For a person that writes on money, and who doesn't really have "regular" income, I'm a strange guy. I talk about how you should save for retirement. I build large excel sheets, that when you click a button, tell you exactly how much you need to save so you retire. I tell people to save today so that they have a friend in the money tomorrow.
And yet, I don't have such a retirement plan for myself. I'm a strange guy.
Oh, I do have a savings plan for my son. And about 12 months of expenses in an emergency fund. But I haven't quite saved for retirement. I'm banking on a lot of luck.
As a startup founder, I can't expect a fixed salary every month. It will come, but I've grown to accept that it will be much lesser than whatever I could get at a regular job. I have a lot of fun, but the financial payback is not expected to be a larger paycheck; it's supposed to be one large cheque.
I'm betting my future on the hope that I'll make a ridiculously large sum of money when I sell my company. Or that my business will get so rich it'll pay me way beyond anything I could get in a job. In my own way, I'm focussing on capital appreciation of my investment (of time and opportunity cost and money) rather than income.
There is no diversification. I'm betting on me and my luck. In a job, you can switch employers, without much of a thought. To me, that's like switching out of me, a failure of sorts. I'm not afraid of failure - after three startups you don't give a damn what other people think - but I'm going to give everything my best shot before I give up, for sure. But it is true that I have a very concentrated portfolio - it's just what I do and how lucky I am, now even necessarily in that order.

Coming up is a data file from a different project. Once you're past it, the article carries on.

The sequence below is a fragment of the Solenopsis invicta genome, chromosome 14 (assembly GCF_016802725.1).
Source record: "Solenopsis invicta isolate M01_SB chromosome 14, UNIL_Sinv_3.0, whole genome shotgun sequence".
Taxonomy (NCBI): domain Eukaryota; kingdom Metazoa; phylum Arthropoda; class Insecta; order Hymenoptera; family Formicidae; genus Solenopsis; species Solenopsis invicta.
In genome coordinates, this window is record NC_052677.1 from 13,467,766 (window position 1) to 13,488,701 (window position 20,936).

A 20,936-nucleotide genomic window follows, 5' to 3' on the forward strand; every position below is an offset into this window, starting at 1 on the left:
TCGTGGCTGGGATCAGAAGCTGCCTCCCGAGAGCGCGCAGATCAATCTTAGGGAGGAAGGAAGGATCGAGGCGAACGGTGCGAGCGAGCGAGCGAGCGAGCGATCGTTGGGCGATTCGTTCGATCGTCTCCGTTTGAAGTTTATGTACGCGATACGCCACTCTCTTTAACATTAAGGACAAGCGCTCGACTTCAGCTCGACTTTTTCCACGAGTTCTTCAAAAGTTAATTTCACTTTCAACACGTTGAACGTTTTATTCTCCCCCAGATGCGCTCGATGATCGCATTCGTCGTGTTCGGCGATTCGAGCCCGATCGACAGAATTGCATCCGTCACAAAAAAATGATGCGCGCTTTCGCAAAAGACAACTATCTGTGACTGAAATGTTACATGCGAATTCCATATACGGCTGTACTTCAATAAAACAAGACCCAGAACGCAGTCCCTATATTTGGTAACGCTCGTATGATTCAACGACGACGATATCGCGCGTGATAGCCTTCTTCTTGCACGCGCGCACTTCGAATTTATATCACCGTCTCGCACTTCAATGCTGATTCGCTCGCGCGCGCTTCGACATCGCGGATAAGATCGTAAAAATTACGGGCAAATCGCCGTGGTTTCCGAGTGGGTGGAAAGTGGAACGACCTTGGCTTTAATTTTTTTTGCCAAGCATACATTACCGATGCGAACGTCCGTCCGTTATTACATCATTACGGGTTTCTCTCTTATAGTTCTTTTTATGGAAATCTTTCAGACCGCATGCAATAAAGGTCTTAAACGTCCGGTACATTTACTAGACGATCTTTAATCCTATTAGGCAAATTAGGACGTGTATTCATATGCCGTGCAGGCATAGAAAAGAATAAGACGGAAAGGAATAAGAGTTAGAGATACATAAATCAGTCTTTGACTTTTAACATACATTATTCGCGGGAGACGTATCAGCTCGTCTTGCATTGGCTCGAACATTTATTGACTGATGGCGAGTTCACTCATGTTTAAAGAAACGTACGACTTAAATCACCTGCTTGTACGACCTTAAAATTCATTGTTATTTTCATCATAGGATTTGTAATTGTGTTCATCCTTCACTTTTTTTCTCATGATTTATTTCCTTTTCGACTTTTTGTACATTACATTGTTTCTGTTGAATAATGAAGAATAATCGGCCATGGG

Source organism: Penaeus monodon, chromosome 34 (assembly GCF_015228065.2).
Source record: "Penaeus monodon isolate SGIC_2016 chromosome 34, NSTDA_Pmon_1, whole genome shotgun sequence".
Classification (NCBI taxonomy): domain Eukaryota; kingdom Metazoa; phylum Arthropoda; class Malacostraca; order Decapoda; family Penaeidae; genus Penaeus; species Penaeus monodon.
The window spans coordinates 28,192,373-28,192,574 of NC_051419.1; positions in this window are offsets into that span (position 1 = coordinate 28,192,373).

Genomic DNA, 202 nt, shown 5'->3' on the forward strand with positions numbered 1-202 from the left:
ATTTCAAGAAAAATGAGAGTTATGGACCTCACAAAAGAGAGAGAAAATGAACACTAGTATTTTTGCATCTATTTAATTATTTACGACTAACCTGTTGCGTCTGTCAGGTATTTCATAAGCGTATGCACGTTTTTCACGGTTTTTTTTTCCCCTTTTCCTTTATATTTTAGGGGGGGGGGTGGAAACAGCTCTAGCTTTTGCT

The one big difference is that I get to build an asset. At a job, you hardly ever own a piece of what you do, though stock options do provide some upside. At a startup, you build an asset for yourself. Sometimes it's junk. And some other times it's so valuable people will pay a lot of money for it. And you get to shape that asset, so unlike buying a company's share and hoping they'll make more profits, with your own company you can convert that hope into effort and reality.
What I'm really doing is betting that if I keep at it, something big will happen. It has, in the past, and I'm grateful that gave me the money to be able to do this and not have to really worry about the rent. But to truly be able to retire, I have a long way to go financially.
So my retirement plan is a pot of gold at the end of a rainbow. In a world increasingly populated by gadgets that I want NOW, time I need to take off today, that plan sucks. Until one day, when it doesn't.
(Yes, you should try it. No, it's not glamorous. Yes, it's so much fun. No, I'm not smoking.)
Manoj Kumar, CEO of Speak Asia has apologized for the gross error in saying they actually did any survey for Brands such as ICICI or Airtel or Tata Nano. It seems now that no such survey was done. (See the Headlines Today Video)